Pen Wilcock said...

Thanks for this good thoughts, Daisy, and for the links. I share a home too, but not with anyone who would object, provided I didn't try to annex them to my projects.
I think the key is to plugging into the kairos, the wu-wei - doing the right thing at the right moment. Then you get the fulcrum effect of achieving a lot with surprisingly small input.
It happened like that with our Theology Group. I just said 'This is what I'm doing' and all these people came along to do it with me, and it works jolly well; an occasion of great nourishment, moving, interesting, inspiring.
I may do the same with the Quiet Church - just send word by the jungle drums and see who turns up.
I cannot do organisation. It is not my natural medium. I'm happy to let ideas sink and fail, or swim on their own. I spent a lot of years with that awful church meeting phenomenon in which the leader is running it for the members and the members are only attending to encourage the leader. And because that's what they did last year. I don't want to get mixed up with that syndrome again.
I'll go back and look again at your blog that says about the AA principles.

daisyanon said...

Hi Pen, have a look on The Julian Meetings website as well if you are interested. The pages about how they are organised.

I agree about the 'wu-wei', that has been my experience as well.

Pen Wilcock said...

:0) Yes - for sure - I'll take a look. We used to have a Julian meeting here, before the convent closed. I went to it fairly regularly. It was good.

Anonymous said...

Pen, what would you think of the idea of a mindful church? I am unsure of voicing the idea but I feel that this would allow stillness so that the holy spirit may be felt and move us to daily practice of christian life and allow the growth of compassion towards the community of the church; real, felt compassion towards one another. I feel I need stillness and more of a true sense of community. Is this what you mean? Blessings xxxxx

Pen Wilcock said...

Hiya - well, I think our whole way of life should be mindful. By that I mean paying attention, and being where we are rather than scattered into distractions as can so easily happen. But a word of caution: I think sometimes when people get the idea of being mindful or prayerful or reverent, that can morph into being precious and affected. I think the way we do church should be simple and peaceful, relaxed, natural. xx

Bethany said...

Oh, add me to the list of those yearning for more of this! I attend a semi-programmed Christ-centered Quaker meeting here in Oregon, but my family recently spent a year away living and traveling aboard our tiny sailboat. I think the silence of ocean night watches seeped into me like nothing else and now, even my beloved community often feels like too much noise for my soul.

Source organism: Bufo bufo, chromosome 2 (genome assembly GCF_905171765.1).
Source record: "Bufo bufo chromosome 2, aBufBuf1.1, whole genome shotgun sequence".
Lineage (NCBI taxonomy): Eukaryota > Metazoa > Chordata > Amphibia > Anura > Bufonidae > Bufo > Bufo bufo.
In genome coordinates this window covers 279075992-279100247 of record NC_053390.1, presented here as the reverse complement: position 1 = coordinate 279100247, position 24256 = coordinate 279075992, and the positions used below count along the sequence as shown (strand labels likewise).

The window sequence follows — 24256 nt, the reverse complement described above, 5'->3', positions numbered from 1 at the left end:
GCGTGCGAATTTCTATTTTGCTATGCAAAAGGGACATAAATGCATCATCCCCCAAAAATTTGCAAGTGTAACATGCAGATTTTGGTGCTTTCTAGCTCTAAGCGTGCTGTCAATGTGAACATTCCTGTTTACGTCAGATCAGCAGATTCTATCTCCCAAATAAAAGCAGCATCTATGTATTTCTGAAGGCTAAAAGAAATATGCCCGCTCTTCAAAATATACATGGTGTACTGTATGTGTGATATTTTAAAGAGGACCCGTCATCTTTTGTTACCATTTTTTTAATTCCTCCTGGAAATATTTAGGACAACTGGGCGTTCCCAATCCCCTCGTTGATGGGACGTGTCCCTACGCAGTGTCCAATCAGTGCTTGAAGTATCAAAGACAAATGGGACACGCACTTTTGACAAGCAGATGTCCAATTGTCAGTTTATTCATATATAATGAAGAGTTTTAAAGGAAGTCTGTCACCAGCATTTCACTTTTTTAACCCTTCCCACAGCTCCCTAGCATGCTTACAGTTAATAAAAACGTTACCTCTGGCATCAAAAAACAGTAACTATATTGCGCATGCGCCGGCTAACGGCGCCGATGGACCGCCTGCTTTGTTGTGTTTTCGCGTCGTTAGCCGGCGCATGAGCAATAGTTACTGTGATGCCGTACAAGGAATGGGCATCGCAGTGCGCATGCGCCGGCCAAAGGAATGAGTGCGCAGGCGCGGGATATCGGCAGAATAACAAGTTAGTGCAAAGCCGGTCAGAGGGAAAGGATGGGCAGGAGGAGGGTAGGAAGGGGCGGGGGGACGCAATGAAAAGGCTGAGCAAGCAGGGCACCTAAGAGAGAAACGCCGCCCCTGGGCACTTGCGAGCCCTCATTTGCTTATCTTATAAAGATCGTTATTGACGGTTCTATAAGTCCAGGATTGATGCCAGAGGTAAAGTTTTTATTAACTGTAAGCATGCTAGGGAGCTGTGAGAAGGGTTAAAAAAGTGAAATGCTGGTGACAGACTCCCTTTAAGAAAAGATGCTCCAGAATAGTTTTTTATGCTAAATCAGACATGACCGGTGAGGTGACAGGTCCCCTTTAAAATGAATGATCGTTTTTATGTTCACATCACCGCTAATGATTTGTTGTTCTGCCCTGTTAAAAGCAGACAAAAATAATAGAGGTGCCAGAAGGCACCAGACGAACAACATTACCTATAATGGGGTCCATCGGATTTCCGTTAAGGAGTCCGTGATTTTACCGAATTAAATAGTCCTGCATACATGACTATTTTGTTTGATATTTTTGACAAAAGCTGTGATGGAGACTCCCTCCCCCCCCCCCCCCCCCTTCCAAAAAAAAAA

I do love Sabbath by the Sea, a program offered by our local Quakers...a week of guided personal retreat taken with a small group. Simple, non-formal morning and evening prayers, options for spiritual direction, lovely Oregon coast location. But it's only offered in January. I'd love it once a month or so and I think there should be more of this kind of thing...but just what you said, organically! So many new programs sprout up just for the sake of something new and no one seems to have any sense about letting things go when their time has passed.
I've recently discovered a rogue Catholic Church (inclusive, with a woman priest) where no one knows me, with no expectations that I will jump into leadership (as a musical pastor's kid, that's not the norm) and sometimes I slip away to sit with them.
I wonder if, as our vision of church shifts, there will be more places for this kind of community. I'd love to read about more people's experiments with simple church. Thanks so much for opening the conversation with such vulnerability and grace.

Pen Wilcock said...

Hi Bethany - thank you - I love your blog! xx

gretchen said...

oh, pen, i literally had goosebumps and tears in my eyes after reading your thoughts. as one who struggles with similar sensory processing issues, i long for quiet, plain, simple worship. sitting in silence for adoration seems to work best for me. there is a small adoration chapel nearby that is a place of refuge. the mass i attend is conventual. it used to be quite contemplative but there is a new worship leader who has brought in a lot more music (which we sing badly!) bring on the Quiet Church.

Pen Wilcock said...

This is so interesting. It seems to be a thought from the dimension of reality. I think it is going to happen. To set it up, I do believe I would want four other people besides me. Fewer than that and it would feel too intense and personal - and that of itself would become a distraction. So I'm waiting for four. xx